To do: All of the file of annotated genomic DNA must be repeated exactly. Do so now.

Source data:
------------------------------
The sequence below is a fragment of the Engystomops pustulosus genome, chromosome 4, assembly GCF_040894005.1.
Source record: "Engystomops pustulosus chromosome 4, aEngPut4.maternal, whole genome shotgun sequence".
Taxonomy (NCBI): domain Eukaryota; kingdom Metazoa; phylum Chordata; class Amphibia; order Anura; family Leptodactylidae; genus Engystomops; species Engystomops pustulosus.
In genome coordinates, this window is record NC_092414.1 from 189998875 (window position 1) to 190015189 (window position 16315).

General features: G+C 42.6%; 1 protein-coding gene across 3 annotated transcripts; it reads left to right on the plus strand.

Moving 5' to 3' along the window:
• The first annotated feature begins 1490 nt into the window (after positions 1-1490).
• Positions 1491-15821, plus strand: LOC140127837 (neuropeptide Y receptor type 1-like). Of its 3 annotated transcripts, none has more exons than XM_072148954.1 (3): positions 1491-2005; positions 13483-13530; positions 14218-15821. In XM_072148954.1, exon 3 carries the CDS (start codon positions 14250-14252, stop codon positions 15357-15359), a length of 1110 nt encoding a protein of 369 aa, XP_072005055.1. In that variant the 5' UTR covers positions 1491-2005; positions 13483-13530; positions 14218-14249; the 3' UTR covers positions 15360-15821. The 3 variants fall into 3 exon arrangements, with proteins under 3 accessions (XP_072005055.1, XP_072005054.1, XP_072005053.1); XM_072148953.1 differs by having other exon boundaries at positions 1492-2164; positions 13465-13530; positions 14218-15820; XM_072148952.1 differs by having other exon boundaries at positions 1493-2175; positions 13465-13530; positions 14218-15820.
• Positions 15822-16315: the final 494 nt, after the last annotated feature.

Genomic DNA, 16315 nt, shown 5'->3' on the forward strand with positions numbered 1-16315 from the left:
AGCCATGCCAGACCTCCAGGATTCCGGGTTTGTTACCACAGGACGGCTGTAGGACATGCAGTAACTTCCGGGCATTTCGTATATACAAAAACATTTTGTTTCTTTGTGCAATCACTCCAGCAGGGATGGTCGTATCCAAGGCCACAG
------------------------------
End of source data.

The sequence below is a fragment of the Engystomops pustulosus genome, chromosome 4, assembly GCF_040894005.1.
Source record: "Engystomops pustulosus chromosome 4, aEngPut4.maternal, whole genome shotgun sequence".
Taxonomy (NCBI): domain Eukaryota; kingdom Metazoa; phylum Chordata; class Amphibia; order Anura; family Leptodactylidae; genus Engystomops; species Engystomops pustulosus.
In genome coordinates, this window is record NC_092414.1 from 189998875 (window position 1) to 190015189 (window position 16315).

General features: G+C 42.6%; 1 protein-coding gene across 3 annotated transcripts; it reads left to right on the plus strand.

Moving 5' to 3' along the window:
• The first annotated feature begins 1490 nt into the window (after positions 1-1490).
• Positions 1491-15821, plus strand: LOC140127837 (neuropeptide Y receptor type 1-like). Of its 3 annotated transcripts, none has more exons than XM_072148954.1 (3): positions 1491-2005; positions 13483-13530; positions 14218-15821. In XM_072148954.1, exon 3 carries the CDS (start codon positions 14250-14252, stop codon positions 15357-15359), a length of 1110 nt encoding a protein of 369 aa, XP_072005055.1. In that variant the 5' UTR covers positions 1491-2005; positions 13483-13530; positions 14218-14249; the 3' UTR covers positions 15360-15821. The 3 variants fall into 3 exon arrangements, with proteins under 3 accessions (XP_072005055.1, XP_072005054.1, XP_072005053.1); XM_072148953.1 differs by having other exon boundaries at positions 1492-2164; positions 13465-13530; positions 14218-15820; XM_072148952.1 differs by having other exon boundaries at positions 1493-2175; positions 13465-13530; positions 14218-15820.
• Positions 15822-16315: the final 494 nt, after the last annotated feature.

Genomic DNA, 16315 nt, shown 5'->3' on the forward strand with positions numbered 1-16315 from the left:
AGCCATGCCAGACCTCCAGGATTCCGGGTTTGTTACCACAGGACGGCTGTAGGACATGCAGTAACTTCCGGGCATTTCGTATATACAAAAACATTTTGTTTCTTTGTGCAATCACTCCAGCAGGGATGGTCGTATCCAAGGCCACAG